2009-01-08

A Mother's Legacy



Hi Everyone,
This Monday January 12th will be the first anniversary of my mothers passing. Being my 200th post I wanted to dedicate it to her. She was the reason I started this blog. It has been therapeutic for me to write about the grieving process with everyone and your support has helped me to heal. I have been thinking about what her legacy is to me and my family. In what light would I view her life to have been and what influence did it have in shaping who I am. My mother was born on St. Joseph’s day, thus her name Josephine. I was told she was a very happy, bubbly baby and would make her mother laugh and laugh. Her mother stopped laughing when she was two years old. She died from stomach cancer. Her older siblings took care of her, but she always missed her mother she told me. She graduated 2nd in her class, had an IQ of genius. She grew into a beautiful woman who was also a ballerina. My mother married my father at the young age of 20. Being a Catholic woman in those days meant for the most part that you stayed home and began a family. By the time she was 25 she had 4 children. The first three all a year apart. When the 4th child arrived, she had a nervous breakdown. I know I would have. All that work without much of a support system around her. I think she had a case of post partum psychosis or manic depression, that disease can have psychotic episodes. In the sixties they considered her schizophrenic. My co-workers mother was labeled the same and now is only on a pill, no more shock treatments for her. As we grew up she endured many years of shock therapy and did the Thorazine shuffle as I call it. Heavily medicated. One time she attempted to take her own life because she could not stand what was going on with her. She did not want to be sick, who would. The grace of God saved her and she continued on this path of illness until 1989. My brother Jim had taken my mother to Pembroke Hospital and she received a new treatment. They just put her on Lithium. When she came home we saw a new person emerging. It was like watching someone come out of a state of darkness and back into the light. She never went back into a Mental Institution again. She became much more functional than before, we would go out to lunch, we would go shopping together. She would take care of herself like never before. She enjoyed her 10 grandchildren. Living on a disability income she still bought them all a gift at Christmas. The last 19 years with her were the best years of our lives together. So to get back to her legacy, I can see it clearly now. She was the greatest teacher I have ever had in my life. She taught me to be brave and endure what life hands you. Acceptance of others who are different from the norm and love them all the same. Today I work with the disabled. I learned forgiveness for not having the perfect childhood and realized she was really the victim not me as I often felt that way because she was not June Cleaver. She thought me compassion as she shared a story with me once. While in the Mental Institution suffering herself, she told me of a day where she saw another women screaming and suffering. She went to her room and said a prayer for her. That touched me in more ways than I can say. Even in the end of her days in the nursing home she demonstrated dignity to me. When they would come around and put bibs on them to eat, she asked me to buy her an apron. When I did you would have thought I bought her gold. I will never forget how happy she was to get such a simple item. I guess she also put gratitude in a whole new light for me. She also had a great sense of humor, I enjoyed many a laugh with her. So having thought about my mother’s legacy it is truly a beautiful one, one of Mother that taught me more than she will ever know. She has also left us with a big and beautiful family, 6 children, 10 grandchildren and one great granddaughter and her spirit lives on in all of us. My brother Jim gave me the song I put on the video. He really was the best son a Mom could ask for. He took care of her everyday. He always finds songs that we all can relate to our Mom. Thanks Jim for everything :) It is Sadie by James Taylor. I hope it plays well for you. If any parts pause or skip. I found playing it once and then rewinding it helps.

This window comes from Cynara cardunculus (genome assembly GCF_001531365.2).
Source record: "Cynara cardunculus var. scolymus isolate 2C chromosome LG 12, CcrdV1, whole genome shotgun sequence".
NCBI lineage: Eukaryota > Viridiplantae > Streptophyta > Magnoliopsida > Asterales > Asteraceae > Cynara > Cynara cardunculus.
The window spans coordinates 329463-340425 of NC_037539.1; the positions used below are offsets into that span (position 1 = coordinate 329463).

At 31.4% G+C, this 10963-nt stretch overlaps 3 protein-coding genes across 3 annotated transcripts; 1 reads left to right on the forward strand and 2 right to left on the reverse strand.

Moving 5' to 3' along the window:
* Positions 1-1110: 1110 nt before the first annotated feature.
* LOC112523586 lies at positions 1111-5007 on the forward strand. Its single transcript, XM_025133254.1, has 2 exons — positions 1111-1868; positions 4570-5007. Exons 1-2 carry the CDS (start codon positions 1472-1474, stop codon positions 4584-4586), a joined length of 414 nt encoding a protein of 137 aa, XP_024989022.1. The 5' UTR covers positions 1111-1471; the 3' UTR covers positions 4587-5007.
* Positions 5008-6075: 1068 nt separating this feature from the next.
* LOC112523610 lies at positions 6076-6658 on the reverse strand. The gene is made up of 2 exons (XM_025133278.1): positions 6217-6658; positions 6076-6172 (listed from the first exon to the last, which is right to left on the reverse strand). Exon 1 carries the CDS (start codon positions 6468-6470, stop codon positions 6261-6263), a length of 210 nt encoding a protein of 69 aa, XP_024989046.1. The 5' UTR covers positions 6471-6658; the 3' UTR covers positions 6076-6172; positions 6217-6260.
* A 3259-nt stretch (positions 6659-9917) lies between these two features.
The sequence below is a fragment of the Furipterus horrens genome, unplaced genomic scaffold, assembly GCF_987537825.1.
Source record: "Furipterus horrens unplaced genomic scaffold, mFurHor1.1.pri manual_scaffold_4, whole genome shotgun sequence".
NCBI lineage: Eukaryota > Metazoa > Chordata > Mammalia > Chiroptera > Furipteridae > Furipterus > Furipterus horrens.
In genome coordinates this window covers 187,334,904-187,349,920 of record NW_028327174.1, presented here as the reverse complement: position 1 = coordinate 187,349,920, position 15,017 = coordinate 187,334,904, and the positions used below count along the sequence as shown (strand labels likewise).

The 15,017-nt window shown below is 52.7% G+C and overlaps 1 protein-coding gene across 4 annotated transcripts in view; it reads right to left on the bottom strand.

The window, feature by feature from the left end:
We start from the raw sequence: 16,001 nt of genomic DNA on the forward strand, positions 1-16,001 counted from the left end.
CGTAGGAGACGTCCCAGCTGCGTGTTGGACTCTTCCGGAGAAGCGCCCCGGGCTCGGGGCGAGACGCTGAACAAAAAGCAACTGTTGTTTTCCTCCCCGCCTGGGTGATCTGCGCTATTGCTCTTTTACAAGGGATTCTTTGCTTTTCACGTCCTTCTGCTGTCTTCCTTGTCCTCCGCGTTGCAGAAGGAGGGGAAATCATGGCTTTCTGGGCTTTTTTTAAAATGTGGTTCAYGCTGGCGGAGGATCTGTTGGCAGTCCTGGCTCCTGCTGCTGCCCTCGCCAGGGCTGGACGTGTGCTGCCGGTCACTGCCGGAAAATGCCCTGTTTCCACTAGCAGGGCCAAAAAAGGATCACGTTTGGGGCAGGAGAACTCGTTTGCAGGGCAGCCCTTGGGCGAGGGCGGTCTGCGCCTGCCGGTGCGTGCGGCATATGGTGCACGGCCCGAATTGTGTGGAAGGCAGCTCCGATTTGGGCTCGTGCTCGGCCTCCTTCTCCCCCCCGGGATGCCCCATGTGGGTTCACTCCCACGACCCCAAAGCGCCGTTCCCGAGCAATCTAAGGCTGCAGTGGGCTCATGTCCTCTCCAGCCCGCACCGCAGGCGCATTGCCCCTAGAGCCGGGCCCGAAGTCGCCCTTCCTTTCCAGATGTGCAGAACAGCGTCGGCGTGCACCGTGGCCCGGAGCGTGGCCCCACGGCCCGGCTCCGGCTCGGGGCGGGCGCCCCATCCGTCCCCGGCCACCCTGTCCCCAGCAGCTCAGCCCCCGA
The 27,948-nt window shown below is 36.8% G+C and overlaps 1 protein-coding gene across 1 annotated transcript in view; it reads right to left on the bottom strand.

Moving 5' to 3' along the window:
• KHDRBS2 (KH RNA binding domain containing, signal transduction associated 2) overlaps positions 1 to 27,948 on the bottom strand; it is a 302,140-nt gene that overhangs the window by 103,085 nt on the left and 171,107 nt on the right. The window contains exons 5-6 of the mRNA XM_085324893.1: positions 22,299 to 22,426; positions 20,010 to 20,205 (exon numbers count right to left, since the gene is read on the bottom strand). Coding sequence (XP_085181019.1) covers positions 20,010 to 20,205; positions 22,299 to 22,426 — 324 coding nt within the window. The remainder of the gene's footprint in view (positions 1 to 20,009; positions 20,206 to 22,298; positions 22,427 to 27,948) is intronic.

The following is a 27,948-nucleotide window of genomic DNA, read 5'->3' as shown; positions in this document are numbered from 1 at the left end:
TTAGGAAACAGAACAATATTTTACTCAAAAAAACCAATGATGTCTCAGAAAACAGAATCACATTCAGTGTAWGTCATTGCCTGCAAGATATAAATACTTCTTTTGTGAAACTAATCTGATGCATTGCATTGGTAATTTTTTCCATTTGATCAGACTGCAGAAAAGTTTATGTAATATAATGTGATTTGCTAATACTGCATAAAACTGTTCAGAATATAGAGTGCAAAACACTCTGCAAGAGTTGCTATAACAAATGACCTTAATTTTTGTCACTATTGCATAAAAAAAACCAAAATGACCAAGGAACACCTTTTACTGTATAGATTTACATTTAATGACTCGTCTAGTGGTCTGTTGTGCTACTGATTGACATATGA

Thank you for visiting my blog and reading this special post.
Take Care,
Janet :)

10 comments: